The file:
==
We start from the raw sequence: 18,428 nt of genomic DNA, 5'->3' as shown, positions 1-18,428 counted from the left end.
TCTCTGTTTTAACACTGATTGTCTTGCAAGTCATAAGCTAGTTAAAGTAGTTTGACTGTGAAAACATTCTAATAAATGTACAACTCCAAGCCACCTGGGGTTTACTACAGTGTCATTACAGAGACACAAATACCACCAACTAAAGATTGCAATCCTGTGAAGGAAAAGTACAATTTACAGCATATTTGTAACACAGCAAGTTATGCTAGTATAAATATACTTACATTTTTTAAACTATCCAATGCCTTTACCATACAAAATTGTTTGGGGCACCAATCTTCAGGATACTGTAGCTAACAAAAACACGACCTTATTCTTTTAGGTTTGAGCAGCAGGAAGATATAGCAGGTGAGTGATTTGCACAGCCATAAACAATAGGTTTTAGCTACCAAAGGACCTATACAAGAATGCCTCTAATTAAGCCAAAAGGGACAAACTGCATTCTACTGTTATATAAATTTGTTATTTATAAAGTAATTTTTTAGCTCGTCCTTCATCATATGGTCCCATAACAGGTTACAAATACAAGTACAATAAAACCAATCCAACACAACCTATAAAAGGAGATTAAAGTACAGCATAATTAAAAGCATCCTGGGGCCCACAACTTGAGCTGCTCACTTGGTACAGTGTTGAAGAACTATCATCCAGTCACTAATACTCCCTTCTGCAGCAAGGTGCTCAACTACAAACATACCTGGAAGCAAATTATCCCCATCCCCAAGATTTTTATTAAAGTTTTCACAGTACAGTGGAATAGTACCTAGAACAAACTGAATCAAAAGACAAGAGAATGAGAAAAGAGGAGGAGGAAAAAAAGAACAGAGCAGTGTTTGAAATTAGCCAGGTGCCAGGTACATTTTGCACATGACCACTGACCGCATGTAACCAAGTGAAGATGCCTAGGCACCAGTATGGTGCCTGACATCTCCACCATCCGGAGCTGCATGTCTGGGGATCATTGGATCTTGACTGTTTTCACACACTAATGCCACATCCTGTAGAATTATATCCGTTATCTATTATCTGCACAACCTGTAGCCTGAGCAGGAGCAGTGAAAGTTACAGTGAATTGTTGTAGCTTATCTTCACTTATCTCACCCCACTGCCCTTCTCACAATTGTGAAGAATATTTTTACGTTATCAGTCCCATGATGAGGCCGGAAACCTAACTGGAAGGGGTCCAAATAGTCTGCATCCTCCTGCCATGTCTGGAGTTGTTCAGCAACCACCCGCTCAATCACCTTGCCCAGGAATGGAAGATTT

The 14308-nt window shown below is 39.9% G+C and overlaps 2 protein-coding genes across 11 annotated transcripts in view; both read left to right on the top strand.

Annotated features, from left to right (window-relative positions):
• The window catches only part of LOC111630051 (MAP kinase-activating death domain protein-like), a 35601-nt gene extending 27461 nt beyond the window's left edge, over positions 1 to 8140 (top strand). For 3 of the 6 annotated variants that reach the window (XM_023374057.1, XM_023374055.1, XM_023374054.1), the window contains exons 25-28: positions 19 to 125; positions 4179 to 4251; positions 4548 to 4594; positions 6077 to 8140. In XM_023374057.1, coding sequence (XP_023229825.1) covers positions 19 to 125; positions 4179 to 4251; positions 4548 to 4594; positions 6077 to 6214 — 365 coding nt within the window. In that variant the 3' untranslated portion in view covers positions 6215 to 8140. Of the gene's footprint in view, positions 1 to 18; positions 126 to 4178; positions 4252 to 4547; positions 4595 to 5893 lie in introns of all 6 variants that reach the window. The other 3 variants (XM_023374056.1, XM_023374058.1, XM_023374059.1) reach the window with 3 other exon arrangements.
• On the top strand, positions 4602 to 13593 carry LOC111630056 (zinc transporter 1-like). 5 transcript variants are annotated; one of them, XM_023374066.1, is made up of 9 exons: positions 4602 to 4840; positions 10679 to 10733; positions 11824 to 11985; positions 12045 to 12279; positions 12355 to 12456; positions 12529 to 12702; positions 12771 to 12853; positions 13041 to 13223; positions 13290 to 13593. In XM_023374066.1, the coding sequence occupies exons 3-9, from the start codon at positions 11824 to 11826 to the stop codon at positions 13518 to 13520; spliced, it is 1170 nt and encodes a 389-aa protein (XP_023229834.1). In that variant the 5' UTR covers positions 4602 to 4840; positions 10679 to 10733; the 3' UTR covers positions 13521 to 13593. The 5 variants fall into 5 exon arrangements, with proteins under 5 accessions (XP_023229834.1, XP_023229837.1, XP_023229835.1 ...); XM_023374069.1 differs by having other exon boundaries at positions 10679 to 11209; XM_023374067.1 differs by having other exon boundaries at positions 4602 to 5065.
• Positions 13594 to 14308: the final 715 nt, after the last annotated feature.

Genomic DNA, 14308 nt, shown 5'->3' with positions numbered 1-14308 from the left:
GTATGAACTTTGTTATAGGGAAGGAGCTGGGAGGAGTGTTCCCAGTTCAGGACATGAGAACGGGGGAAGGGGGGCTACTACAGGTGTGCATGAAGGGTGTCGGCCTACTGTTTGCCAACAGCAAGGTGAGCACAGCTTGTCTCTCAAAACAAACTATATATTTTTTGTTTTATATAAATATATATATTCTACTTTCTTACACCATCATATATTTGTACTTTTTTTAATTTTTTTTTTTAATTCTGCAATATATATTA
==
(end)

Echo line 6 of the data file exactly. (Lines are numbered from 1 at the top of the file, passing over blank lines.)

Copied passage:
• On the top strand, positions 4602 to 13593 carry LOC111630056 (zinc transporter 1-like). 5 transcript variants are annotated; one of them, XM_023374066.1, is made up of 9 exons: positions 4602 to 4840; positions 10679 to 10733; positions 11824 to 11985; positions 12045 to 12279; positions 12355 to 12456; positions 12529 to 12702; positions 12771 to 12853; positions 13041 to 13223; positions 13290 to 13593. In XM_023374066.1, the coding sequence occupies exons 3-9, from the start codon at positions 11824 to 11826 to the stop codon at positions 13518 to 13520; spliced, it is 1170 nt and encodes a 389-aa protein (XP_023229834.1). In that variant the 5' UTR covers positions 4602 to 4840; positions 10679 to 10733; the 3' UTR covers positions 13521 to 13593. The 5 variants fall into 5 exon arrangements, with proteins under 5 accessions (XP_023229834.1, XP_023229837.1, XP_023229835.1 ...); XM_023374069.1 differs by having other exon boundaries at positions 10679 to 11209; XM_023374067.1 differs by having other exon boundaries at positions 4602 to 5065.